According to Byers (1997), a review of recent literature
shows that effective leadership is key in organizational performance.
Byers (1997) also talks about a review that was done by Day and Lord (1988)
where they found a 20-45% difference in success and failure which was correlated
to effective leadership within an organization. How a leader perceives
a problem will usually determine the solution chosen to alleviate the problem
(Byers, 1997). Because it is stated (Reis, 1994) that perceptions change
within distinct groups, it is important that leaders connect to their workers
in order to understand the reality of the problem. Byers (1997, p. 134)
states, "it doesn't really matter which theory of leadership effectiveness
you adopt," the important factor being the
development of an adequate communication skill, so that
the leader can relate and understand the subordinate.
also looks at conflict within an organization. According to Pondy
(1967), there are four different types of definitions for conflict.
The first is antecedent conditions (scarce resources). Affective
and anxiety), cognitive states (awareness of conflict),
and conflictful behavior (resistance to overt aggression) are the other
three categories within Pondy’s (1967) definition. From these definitions
one can see the conflict within the military by the lack of resources and
lack of trust in leaders and military from the literary reviews mentioned
According to Byers (1997), Lesikar (1976) states that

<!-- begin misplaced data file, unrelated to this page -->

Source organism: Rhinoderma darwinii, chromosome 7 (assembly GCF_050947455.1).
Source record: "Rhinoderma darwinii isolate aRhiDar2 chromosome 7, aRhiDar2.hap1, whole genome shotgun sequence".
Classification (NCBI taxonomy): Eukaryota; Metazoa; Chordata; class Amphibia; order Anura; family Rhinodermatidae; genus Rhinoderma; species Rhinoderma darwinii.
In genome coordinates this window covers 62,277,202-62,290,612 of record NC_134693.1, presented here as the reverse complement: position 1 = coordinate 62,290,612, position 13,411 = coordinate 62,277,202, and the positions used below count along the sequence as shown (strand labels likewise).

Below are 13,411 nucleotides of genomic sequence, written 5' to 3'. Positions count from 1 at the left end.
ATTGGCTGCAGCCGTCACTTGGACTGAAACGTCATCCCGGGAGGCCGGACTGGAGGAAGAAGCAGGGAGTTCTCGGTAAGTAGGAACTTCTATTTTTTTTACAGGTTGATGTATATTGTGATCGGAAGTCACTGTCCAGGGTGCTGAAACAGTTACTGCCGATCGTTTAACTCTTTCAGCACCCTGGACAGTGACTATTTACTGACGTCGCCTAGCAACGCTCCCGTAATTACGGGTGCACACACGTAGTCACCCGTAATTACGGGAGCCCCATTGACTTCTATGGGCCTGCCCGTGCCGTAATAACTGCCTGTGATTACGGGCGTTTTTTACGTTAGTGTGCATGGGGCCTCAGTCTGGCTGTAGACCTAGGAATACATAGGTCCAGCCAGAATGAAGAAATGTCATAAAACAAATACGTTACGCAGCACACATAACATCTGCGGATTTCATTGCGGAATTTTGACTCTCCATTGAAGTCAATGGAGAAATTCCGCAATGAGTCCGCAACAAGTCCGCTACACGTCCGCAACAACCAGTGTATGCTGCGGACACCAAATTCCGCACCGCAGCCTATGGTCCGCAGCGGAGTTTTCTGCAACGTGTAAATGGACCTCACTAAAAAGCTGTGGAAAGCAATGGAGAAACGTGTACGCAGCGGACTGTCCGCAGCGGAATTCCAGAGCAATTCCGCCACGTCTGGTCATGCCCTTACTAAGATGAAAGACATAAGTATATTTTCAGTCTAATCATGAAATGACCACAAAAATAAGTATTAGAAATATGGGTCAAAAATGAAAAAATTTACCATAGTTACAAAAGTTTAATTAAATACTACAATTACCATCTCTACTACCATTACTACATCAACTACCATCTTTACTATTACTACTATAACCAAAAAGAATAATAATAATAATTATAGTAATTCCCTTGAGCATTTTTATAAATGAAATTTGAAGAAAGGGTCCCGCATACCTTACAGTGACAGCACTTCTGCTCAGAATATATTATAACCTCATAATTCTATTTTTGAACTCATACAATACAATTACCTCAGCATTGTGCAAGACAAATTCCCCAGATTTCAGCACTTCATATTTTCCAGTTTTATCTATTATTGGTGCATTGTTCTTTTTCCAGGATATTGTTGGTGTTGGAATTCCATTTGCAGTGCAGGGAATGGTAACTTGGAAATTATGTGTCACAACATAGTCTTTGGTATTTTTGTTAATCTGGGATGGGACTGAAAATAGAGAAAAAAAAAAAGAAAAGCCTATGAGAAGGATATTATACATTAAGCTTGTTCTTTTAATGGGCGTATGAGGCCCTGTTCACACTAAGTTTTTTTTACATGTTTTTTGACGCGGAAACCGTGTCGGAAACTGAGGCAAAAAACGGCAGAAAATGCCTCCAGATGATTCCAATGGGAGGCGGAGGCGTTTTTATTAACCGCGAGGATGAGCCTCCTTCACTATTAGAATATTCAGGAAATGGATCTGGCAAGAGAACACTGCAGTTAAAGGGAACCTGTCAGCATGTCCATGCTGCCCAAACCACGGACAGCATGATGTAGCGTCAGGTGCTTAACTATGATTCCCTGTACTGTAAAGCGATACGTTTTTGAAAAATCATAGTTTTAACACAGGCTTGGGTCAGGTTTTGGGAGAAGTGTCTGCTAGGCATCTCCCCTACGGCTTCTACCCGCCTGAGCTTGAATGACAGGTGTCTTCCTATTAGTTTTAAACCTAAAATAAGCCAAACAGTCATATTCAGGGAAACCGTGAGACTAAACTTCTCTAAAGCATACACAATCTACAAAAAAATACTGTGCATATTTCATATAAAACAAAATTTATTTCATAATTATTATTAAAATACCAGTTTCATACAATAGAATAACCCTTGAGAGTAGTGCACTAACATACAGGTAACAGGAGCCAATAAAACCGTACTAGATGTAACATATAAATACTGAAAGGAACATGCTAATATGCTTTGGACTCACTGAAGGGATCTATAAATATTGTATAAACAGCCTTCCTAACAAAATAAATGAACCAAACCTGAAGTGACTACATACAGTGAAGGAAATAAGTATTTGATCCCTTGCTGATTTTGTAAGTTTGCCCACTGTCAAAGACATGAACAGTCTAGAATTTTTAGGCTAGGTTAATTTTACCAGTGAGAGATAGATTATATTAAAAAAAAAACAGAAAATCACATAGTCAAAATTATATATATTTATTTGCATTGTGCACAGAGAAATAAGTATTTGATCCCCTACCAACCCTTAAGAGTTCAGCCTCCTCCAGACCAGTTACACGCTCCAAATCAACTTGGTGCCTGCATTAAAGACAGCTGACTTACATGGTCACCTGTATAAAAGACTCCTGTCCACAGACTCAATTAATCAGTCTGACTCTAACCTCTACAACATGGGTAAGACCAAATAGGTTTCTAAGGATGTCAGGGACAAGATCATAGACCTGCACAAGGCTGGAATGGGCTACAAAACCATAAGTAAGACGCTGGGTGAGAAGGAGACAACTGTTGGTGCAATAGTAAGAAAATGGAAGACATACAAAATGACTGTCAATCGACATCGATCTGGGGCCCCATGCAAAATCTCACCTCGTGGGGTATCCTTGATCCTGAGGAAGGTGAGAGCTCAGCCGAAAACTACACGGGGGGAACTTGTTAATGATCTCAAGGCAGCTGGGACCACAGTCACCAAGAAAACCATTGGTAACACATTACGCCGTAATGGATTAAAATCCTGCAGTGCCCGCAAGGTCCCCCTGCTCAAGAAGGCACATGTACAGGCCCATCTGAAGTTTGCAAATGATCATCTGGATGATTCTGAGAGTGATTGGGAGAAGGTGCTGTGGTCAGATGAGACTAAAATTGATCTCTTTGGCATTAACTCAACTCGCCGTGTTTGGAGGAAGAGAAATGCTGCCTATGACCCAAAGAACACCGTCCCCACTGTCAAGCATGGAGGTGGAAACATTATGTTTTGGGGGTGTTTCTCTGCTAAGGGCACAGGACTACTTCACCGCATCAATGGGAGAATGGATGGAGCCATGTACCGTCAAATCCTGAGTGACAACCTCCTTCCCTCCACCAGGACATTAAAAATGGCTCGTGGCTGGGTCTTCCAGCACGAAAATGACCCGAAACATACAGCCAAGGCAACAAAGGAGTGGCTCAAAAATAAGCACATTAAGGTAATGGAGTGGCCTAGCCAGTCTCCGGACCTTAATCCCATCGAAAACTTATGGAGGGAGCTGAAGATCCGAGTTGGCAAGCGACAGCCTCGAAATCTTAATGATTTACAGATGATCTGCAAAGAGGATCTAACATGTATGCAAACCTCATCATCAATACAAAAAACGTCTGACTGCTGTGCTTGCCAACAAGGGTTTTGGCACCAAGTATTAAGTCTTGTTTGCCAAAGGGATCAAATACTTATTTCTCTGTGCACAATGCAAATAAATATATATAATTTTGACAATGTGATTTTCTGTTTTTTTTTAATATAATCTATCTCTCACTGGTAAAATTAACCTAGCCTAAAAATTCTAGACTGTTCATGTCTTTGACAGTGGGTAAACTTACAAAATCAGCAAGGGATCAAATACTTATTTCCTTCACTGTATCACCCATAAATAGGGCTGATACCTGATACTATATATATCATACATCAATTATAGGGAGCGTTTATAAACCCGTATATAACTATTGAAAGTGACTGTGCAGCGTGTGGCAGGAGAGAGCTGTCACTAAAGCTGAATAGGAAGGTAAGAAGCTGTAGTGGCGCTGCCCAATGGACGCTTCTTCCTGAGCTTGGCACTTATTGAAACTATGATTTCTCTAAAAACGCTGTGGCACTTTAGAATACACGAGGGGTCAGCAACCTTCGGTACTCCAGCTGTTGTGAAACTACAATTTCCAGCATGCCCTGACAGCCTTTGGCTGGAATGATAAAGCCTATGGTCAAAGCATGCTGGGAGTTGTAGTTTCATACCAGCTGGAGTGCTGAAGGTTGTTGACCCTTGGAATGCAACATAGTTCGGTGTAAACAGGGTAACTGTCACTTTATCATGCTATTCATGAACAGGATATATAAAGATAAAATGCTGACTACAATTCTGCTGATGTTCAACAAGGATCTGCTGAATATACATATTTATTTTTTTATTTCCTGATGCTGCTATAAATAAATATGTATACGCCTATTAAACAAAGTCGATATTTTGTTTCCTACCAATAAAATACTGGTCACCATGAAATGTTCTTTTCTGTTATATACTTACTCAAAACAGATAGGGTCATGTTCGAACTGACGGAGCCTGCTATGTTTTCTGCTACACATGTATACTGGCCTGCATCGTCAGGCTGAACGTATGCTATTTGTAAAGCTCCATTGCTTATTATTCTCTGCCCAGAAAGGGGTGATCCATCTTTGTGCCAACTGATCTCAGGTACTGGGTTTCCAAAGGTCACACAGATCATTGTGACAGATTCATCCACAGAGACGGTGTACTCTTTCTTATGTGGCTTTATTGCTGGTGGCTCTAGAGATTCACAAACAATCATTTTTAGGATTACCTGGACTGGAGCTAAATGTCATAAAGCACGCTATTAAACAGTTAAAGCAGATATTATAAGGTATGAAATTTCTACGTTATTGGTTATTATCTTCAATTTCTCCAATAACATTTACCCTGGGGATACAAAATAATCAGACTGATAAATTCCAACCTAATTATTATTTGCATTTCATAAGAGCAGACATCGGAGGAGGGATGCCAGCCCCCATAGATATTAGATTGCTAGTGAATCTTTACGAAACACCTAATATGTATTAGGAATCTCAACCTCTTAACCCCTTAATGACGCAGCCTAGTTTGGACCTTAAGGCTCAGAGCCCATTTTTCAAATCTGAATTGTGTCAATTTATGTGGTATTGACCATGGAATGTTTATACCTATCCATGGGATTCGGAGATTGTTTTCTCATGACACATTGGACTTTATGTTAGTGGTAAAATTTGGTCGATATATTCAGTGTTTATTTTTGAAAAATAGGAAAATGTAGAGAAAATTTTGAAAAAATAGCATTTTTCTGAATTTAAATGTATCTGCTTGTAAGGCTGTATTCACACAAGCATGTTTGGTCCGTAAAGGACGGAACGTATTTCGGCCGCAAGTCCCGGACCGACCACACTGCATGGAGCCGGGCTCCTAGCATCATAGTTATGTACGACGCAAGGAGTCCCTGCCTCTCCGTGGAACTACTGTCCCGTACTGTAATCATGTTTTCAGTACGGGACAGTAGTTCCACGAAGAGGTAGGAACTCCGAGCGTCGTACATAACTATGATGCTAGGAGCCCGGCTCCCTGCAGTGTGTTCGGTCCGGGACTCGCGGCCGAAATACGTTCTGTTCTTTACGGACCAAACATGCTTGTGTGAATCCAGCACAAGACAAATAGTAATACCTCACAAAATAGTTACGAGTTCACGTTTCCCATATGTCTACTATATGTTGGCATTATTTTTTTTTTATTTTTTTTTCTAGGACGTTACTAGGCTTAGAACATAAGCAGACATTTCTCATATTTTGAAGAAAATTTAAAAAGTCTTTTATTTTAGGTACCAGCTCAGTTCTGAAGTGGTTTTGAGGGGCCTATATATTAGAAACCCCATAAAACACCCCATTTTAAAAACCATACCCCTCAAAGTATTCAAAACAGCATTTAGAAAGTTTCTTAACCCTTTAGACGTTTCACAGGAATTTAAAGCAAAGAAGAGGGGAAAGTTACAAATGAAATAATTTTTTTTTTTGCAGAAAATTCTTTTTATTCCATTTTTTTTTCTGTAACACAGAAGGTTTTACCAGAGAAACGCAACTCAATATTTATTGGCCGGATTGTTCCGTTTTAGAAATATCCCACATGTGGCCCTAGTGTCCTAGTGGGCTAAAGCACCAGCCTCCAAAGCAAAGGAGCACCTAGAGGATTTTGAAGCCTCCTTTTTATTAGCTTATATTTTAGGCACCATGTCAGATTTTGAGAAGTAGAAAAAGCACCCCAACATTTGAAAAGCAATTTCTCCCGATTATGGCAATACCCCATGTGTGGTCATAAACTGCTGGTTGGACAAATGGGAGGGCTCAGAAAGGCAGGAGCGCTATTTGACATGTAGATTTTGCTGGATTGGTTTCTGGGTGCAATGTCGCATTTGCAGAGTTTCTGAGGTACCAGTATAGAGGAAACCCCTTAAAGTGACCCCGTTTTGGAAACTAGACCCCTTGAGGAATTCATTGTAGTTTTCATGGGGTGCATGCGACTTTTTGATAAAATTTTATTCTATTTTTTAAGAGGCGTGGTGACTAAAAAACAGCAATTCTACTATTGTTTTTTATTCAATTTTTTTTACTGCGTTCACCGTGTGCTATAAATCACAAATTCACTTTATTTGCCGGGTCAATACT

people perceive different realities and give these realities different
meanings. If this is true, then it could be said that there is a
need to find out what the current perceptions of the military are in order
to begin to address the problem of recruiting and retention. Older officers
complain that the new generation is more motivated than their predecessors
by the financial incentives of the all-volunteer Army. Retired Admiral
Stan Arthur, who commanded Naval forces during the Persian Gulf War, said
that the need for the services to offer college funds to entice recruits
was “unionizing the services” (Thompson, 1997).
Lesikar’s (1976) statement could explain the need to
develop distinct surveys to measure the ideas from different types of people.
Three groups were
chosen for this project; potential recruits (18-24 year
olds), general public, and senior leadership within the military.
The idea of studying these three specific
groups accomplishes two distinct goals. Studying
the perceptions of the recruit age general public and general public will
help in understanding what the focus needs to be in a public affairs campaign
in order to help recruiting.
Studying the perceptions of senior military leaders will
help determine if those leaders are in tune with society. These decision-makers
determine what methods are used to attract young recruits. This project
will aid in measuring these perceptions so researchers may understand the
problem more clearly and begin to find a solution to a stronger military.